1. a regularly updated website or web page, typically one run by an individual or small group, that is written in an informal or conversational style.
2. Blog definition, a website containing a writer’s or group of writers’ own experiences, observations, opinions, etc., and often having images and links to other .
a person who regularly writes material for a blog.
“Oh, you’re a blogger?”
(Insert eye roll or eyebrow raise… )
For the past 4 years, I have indeed been a Blogger. I own my own website, on which I post my own content, which I create all by myself.
I am a writer; a writer of blogs, a putter-downer of thoughts, and I share my thoughts with the world on my site and on my Social Media Platforms.
To have people read my words, to entertain people, to make them think…(and to someday see it in book form.)
‘But what are you selling?’ NOTHING.
‘But who do you work for?’ ME.
‘But why do you bother?’ BECAUSE I ENJOY IT.
The past 18 months has seen the rise of the INFLUENCER… and while many of us boring writing, content creating bloggers might sometimes dip our toes into this world, the blurred lines between Influencers and Bloggers is becoming a problem.
If your Blog has a readership and a strong social media presence, it is probable that savvy marketing people are going to try to get you on-board to help them to promote something. And if, (like me), you choose to work with or collaborate with certain companies or people, and you are completely honest and transparent in your work, there’s no real problem.
For example, any company with whom I have worked, has had a set of conditions from me.
1. I say and write what I want.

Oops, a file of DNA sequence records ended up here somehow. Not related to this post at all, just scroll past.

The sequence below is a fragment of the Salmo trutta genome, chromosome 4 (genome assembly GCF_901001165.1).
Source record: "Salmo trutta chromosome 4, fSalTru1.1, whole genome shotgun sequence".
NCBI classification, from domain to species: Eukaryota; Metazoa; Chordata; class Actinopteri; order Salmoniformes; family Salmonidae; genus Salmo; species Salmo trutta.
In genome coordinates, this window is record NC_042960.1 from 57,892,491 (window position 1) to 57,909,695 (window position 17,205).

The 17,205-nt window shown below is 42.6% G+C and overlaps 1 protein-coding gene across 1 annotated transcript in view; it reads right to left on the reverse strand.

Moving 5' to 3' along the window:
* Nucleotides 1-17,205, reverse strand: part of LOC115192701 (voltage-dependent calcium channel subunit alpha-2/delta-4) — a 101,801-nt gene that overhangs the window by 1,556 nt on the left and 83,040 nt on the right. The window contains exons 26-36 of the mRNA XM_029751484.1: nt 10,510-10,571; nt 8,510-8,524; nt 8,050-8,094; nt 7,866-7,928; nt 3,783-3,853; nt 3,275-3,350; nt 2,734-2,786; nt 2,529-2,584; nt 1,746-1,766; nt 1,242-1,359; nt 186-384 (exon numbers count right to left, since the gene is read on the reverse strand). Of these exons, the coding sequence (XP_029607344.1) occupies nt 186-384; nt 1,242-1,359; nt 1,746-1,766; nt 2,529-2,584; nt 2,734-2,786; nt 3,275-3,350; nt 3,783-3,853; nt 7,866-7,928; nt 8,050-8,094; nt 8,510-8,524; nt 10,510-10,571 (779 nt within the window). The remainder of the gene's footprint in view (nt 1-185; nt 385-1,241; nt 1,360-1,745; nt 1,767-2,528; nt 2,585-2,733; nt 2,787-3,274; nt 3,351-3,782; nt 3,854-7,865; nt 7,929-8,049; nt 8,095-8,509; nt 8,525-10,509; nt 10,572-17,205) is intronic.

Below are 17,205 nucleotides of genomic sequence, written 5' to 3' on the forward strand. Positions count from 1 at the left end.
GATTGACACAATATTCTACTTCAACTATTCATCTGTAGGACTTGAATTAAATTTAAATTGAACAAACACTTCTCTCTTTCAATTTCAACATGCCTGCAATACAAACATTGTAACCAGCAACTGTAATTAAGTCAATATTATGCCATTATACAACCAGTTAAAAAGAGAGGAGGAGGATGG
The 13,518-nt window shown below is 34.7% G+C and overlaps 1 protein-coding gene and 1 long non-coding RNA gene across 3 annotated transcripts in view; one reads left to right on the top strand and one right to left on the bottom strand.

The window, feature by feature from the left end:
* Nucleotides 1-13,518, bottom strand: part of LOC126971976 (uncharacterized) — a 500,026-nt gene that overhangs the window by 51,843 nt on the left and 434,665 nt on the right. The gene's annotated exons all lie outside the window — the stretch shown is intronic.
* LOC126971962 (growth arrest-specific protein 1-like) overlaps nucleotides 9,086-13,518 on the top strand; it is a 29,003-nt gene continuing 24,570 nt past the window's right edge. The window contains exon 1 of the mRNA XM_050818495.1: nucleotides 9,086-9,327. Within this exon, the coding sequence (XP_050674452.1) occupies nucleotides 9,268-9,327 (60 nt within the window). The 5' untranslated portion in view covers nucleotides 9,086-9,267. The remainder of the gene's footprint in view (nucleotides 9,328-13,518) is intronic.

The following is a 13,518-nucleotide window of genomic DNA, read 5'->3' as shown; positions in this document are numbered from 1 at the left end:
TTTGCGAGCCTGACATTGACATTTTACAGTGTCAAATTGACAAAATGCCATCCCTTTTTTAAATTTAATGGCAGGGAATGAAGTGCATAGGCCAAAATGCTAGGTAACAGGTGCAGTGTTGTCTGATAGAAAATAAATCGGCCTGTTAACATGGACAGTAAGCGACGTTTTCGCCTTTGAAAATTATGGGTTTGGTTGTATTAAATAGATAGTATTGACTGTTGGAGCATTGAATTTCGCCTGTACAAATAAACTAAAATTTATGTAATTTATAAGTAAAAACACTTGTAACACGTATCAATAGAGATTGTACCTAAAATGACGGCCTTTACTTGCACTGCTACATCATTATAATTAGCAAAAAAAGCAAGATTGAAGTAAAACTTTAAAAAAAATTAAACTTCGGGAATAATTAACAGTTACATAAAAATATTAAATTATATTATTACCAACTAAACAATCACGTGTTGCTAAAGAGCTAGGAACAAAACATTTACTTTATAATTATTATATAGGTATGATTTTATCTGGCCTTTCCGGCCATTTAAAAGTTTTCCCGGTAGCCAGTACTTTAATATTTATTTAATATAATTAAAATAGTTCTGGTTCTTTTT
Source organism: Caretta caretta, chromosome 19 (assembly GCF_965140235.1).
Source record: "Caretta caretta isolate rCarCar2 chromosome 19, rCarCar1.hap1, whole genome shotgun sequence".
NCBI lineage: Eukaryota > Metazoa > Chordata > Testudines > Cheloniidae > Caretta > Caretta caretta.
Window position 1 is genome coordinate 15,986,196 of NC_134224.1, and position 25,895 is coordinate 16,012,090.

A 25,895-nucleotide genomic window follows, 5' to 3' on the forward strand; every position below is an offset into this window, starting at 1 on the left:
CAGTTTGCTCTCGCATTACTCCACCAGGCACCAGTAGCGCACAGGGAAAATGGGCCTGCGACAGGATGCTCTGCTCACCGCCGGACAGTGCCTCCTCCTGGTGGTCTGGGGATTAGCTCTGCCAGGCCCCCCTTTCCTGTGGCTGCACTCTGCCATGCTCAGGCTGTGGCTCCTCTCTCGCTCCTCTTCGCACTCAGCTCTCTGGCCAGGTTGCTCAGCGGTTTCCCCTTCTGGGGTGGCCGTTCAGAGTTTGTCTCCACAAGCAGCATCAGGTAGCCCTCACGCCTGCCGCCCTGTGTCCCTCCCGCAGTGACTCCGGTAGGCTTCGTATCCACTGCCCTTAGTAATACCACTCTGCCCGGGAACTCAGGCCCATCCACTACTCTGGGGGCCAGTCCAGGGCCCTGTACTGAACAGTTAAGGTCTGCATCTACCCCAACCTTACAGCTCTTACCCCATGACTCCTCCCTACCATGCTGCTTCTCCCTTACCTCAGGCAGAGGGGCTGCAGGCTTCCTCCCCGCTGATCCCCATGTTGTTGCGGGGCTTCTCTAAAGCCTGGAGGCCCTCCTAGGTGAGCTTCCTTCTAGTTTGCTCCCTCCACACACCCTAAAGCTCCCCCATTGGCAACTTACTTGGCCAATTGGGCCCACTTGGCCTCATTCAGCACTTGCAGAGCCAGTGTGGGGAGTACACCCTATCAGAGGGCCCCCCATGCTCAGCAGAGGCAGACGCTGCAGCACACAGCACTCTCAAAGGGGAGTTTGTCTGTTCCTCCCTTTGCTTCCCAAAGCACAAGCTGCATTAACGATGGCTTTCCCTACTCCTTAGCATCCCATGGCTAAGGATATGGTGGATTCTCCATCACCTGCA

2. I am only honest in my reviews.
3. My links are No Follow and
4. I disclose all partnerships with my Mammies.
If a company doesn’t like any of these, I don’t work with them. My time is valuable. This is not my full time job. I don’t NEED to collaborate with ANYONE, but some fun and fablis opportunities have presented to me and I have happily helped to promote and encourage those who I have chosen to work with.
But am I an INFLUENCER?
I don’t think so. I would certainly never refer to myself as one. If people are influenced by what I write or show or use or where I go, that’s a result of my words and my blog; not my “influence”.
Influencers can be wonderful. Don’t get me wrong. If someone is having positive ripples in the pool of the WWW, then good for them. If your favourite Make up Artist declares each validation or promotion as an #ad or #af link or whatever it may be, then that’s fine.
But recently, the Blogger and Influencer pool has been flooded by self proclaimed influencers who set up social media pages and try to get famous (and to try to get free stuff!).
People now refer to themselves as a Blogger after a week of posting images of shoes, or memes, or food, or ladybirds or other people’s stories onto the Instagram page. I was writing for 18 months and nominated for an award before I called myself a Blogger… and even then, I felt like I was a fraud.
Is there anything wrong with these pages? Not really. Each to their own. If you like to share images of bugs, or shoes, or eyebrows, or weights, or inspirational quotes, or your arse, go for it… (well, maybe not the last one.)
But if you want to be a BLOGGER, here are some basic guidelines:
1. You must CREATE something. Sharing other people’s content is NOT BLOGGING. It is sharing.
2. You should have your OWN website or platform from which you can share this content.
3. You should NOT buy or beg for shares so you can boast numbers. You must post quality content and engage with your readers to try to build a reputable following.
4. If you buy followers, you are not a blogger, you are a Twat.
5. If you choose to monetise your site, you must be transparent about it.
6. If you are collaborating or working with a business, you must declare it on every post.